I’m not one of them. For someone like me, whose idea of religion consists of food and love, it’s the perfect kind of holiday. In fact, Valentine’s Day is my second favorite holiday — right after Thanksgiving. And yes, I understand it’s corporate derived to get you to buy loads of chocolate, wine, flowers and jewelry — but like anything, I think Valentine’s Day is what you make of it.
I like to make it about cooking and love — MeatLove.
Valentine’s Day Traditions
In our house, we have a tradition of starting Valentine’s Day off with a bang at breakfast. My son looks forward to Red Velvet pancakes, topped with orange maple syrup, Mascarpone and a jelly filled gummy heart from Trader Joes. I make a huge amount of batter because the leftovers from the recipe I use, lends itself to being transformed into cupcakes for us to enjoy later with cream cheese or mascarpone frosting and more of those delectable little juicy gummy hearts.
We pass around hand-drawn cards (more sentiment) and we dole out plenty of snuggles, hugs and smooches to each one another. We also eat great food and watch some lovey-dovey V Day movies and at some point, chocolate, flowers or balloons may or may not arrive on the scene but either way we have a great time with one another.
Valentine’s Day has become so much more than a “romantic” holiday for our little family. For us, it’s about loving each other wholly, expressing it every way in which we can. This may mean we’re treated to a song or interpretative dance number by our little one, maybe some guitar by my troubadour hubby, Todd, and all capped off by a sumptuous dinner created by one of us adults to please the whole brood.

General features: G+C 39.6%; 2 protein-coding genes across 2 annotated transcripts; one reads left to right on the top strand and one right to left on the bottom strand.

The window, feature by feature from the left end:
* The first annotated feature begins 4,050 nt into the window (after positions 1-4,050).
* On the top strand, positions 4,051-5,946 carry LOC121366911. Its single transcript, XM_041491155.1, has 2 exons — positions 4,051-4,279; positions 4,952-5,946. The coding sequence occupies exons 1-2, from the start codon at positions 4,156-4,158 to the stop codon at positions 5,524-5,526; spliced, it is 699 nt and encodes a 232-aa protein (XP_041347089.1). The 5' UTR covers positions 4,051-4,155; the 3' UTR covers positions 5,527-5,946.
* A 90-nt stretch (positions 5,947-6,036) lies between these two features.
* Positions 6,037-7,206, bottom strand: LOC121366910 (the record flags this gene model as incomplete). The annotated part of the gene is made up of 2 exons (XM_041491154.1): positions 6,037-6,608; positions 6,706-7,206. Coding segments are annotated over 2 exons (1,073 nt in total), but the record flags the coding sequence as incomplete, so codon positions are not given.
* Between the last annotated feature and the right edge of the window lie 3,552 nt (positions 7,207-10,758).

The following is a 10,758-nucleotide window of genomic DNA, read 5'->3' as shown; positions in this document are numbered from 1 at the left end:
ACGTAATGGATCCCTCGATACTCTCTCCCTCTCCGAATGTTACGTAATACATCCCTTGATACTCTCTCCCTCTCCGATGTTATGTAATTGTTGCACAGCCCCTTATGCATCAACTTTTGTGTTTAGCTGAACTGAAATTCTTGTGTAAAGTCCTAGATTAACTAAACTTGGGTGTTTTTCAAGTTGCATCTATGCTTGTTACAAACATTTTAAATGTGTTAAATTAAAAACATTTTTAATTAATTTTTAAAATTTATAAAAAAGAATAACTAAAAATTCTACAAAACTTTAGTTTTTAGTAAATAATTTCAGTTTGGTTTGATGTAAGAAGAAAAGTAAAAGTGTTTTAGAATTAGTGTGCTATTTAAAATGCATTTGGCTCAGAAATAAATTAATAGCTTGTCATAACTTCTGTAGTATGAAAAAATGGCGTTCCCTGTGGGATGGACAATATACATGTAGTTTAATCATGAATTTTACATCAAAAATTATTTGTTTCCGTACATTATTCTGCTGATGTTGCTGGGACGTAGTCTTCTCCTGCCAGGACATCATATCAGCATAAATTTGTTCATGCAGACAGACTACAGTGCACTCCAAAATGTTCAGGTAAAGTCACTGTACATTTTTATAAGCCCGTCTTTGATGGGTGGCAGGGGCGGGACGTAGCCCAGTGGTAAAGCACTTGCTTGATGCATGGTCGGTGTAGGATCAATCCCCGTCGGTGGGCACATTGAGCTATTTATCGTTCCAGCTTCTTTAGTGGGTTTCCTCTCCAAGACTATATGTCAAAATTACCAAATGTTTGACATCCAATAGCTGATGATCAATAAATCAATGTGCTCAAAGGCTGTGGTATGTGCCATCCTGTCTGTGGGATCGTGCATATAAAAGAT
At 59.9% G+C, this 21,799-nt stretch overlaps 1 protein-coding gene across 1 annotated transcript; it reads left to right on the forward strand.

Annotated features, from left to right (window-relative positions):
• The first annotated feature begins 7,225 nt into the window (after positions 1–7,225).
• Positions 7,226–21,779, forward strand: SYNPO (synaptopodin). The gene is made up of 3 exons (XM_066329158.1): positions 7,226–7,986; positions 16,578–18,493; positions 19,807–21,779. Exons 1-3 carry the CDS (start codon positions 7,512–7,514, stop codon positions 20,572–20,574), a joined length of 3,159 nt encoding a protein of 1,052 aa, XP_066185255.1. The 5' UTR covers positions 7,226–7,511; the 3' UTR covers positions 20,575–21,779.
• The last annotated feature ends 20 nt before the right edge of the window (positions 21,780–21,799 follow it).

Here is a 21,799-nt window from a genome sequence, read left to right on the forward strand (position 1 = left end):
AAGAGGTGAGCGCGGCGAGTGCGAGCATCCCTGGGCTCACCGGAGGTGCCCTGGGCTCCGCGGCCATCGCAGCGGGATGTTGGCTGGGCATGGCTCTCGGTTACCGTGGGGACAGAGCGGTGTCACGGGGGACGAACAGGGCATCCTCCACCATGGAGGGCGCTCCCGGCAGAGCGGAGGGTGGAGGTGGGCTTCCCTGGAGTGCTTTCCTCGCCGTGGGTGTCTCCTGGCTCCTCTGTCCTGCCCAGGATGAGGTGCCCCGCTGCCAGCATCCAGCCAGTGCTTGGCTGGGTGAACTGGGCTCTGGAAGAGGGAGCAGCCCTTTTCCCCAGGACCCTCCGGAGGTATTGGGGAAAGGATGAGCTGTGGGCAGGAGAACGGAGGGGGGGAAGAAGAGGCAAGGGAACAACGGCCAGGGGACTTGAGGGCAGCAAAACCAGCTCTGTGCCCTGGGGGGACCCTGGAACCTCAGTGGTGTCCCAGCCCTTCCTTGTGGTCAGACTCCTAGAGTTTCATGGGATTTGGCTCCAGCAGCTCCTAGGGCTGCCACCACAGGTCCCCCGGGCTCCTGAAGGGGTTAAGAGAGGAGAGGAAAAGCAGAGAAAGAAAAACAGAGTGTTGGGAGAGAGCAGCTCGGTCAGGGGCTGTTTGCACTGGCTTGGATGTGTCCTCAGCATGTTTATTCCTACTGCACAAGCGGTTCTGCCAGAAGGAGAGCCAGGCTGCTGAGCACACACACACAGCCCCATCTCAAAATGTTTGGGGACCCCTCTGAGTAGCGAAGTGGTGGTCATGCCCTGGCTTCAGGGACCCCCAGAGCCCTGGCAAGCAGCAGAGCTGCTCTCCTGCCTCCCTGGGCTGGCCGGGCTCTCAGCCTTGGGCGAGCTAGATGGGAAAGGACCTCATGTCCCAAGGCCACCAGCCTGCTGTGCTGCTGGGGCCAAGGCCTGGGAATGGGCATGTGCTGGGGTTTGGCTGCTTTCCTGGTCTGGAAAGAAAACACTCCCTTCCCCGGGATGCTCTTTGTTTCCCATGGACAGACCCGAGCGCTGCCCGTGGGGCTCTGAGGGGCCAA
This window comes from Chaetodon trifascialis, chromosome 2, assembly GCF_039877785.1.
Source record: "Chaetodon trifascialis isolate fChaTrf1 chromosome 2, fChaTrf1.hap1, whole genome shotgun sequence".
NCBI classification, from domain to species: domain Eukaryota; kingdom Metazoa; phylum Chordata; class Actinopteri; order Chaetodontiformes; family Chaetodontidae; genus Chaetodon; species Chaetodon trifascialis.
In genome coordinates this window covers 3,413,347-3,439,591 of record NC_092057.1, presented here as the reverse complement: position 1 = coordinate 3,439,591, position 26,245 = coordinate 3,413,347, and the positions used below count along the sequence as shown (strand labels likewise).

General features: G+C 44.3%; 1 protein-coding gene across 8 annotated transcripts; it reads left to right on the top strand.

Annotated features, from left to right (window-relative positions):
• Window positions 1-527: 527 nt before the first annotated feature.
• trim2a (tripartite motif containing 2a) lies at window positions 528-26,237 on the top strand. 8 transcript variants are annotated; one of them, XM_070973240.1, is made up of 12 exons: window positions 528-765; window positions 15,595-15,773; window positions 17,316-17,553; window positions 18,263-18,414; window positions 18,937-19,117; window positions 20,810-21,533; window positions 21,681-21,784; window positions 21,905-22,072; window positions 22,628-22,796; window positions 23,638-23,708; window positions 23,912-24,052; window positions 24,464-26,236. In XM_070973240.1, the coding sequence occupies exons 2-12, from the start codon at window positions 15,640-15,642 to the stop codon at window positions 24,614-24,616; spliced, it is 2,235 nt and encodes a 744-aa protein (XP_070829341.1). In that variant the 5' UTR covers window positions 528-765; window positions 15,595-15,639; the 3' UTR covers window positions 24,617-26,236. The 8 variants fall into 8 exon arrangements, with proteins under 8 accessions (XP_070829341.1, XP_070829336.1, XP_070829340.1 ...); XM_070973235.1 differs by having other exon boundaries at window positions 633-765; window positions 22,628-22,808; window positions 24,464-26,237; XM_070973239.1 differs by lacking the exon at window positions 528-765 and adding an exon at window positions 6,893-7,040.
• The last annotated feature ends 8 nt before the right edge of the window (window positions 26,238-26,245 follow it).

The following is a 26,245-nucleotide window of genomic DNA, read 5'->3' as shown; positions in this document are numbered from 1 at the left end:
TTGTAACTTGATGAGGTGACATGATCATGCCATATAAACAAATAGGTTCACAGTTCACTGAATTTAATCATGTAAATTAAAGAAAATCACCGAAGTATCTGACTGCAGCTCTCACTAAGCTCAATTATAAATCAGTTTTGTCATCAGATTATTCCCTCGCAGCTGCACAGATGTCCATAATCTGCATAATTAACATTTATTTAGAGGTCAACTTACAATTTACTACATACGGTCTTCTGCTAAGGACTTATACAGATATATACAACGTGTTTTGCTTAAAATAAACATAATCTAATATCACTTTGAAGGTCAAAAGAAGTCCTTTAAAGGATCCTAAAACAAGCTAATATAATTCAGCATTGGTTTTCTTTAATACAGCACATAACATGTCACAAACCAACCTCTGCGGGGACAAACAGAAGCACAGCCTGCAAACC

Todd has been known to make a mean steak (it’s actually marinated in garlic and thyme post-cooking- YUM!) and it is truly out this world good. He serves it with steak frites, creamy bleu cheese sauce, and veg (I’ll have to post that recipe one day too, if he’ll let me!) I’ve made everything from scampi to Hot Mess burgers (think jalapeño, cheese and hot sauce stuffed and topped) to steamed mussels in white wine with bacon and greens. All of which has been great but it’s all been done before.
So this year, we left it up to our son and he called for MeatLove this Valentine’s Day.
A Valentine’s Day meal or what is MeatLove?
MeatLove is my son’s favorite version of meatloaf, christened in name by him when he was 2 years old and did not understand that the word was instead, meatloaf. Back then, I made them in little individual sized mini loafs — faster cooking and super fun for kiddos — today, they’re still individual portions but shaped like hearts instead of loaves to live up to their fancy moniker.
What makes them so special is the bit of sweet caramelized flavor this version of meatloaf takes on to its decidedly savory dimensions, especially when juxtaposed with the heat of my mother’s recipe for one-of-a-kind homemade volcano gravy. I like this combo because, to me, it mirrors life in a long-term relationship. Showcasing the soft sweetness of love (maple syrup, red peppers and caramelized onions) and the fiery passion (tomato, beef drippings and spicy black pepper) required to keep things hot and fresh, all wrapped up in the simplicity of the every day routine of life (meatloaf.)
When you’re doing family-friendly Valentine’s Day recipes — it doesn’t get much better — or easier than this.